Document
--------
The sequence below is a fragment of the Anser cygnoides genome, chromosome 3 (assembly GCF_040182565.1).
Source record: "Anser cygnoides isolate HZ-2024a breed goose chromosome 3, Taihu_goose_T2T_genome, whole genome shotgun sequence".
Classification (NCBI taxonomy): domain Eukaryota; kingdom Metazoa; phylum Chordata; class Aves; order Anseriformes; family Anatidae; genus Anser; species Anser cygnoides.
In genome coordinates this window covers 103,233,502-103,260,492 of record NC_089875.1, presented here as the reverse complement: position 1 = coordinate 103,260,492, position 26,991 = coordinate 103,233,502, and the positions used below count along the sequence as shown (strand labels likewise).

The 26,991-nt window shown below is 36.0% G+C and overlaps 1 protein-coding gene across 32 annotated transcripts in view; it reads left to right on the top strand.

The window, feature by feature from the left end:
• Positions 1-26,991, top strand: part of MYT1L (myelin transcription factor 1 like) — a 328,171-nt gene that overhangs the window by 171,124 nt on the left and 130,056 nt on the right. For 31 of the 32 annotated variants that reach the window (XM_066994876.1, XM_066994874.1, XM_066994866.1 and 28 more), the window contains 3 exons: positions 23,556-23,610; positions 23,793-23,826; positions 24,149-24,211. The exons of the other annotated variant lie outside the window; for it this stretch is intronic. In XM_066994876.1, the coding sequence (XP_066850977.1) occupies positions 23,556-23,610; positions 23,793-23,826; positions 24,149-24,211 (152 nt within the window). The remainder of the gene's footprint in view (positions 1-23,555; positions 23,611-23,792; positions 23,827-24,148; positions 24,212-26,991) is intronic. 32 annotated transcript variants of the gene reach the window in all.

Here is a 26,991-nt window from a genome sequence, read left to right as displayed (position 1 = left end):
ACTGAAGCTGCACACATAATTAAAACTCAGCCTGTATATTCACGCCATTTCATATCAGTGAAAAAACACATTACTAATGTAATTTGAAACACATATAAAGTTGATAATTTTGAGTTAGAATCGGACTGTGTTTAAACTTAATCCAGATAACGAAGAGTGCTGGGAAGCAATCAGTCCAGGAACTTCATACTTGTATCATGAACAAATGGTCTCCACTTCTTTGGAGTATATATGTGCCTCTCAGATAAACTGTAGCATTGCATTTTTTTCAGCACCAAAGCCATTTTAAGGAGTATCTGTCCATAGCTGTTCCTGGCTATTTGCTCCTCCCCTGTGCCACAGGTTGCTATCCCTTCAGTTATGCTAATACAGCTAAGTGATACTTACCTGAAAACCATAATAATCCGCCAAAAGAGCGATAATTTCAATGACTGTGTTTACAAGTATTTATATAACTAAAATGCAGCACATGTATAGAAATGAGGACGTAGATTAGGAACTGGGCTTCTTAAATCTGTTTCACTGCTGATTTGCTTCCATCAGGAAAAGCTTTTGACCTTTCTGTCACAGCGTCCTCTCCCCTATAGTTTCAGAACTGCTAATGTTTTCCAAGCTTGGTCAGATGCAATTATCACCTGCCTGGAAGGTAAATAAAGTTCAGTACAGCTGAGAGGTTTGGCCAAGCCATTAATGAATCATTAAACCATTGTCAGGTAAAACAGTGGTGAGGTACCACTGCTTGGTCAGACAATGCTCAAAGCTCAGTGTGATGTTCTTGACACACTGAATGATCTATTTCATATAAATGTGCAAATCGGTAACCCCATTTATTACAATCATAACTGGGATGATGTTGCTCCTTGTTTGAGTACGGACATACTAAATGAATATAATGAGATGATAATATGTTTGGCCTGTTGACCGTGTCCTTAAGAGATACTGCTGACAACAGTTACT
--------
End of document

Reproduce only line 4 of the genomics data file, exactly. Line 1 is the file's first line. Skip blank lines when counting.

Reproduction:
In genome coordinates this window covers 103,233,502-103,260,492 of record NC_089875.1, presented here as the reverse complement: position 1 = coordinate 103,260,492, position 26,991 = coordinate 103,233,502, and the positions used below count along the sequence as shown (strand labels likewise).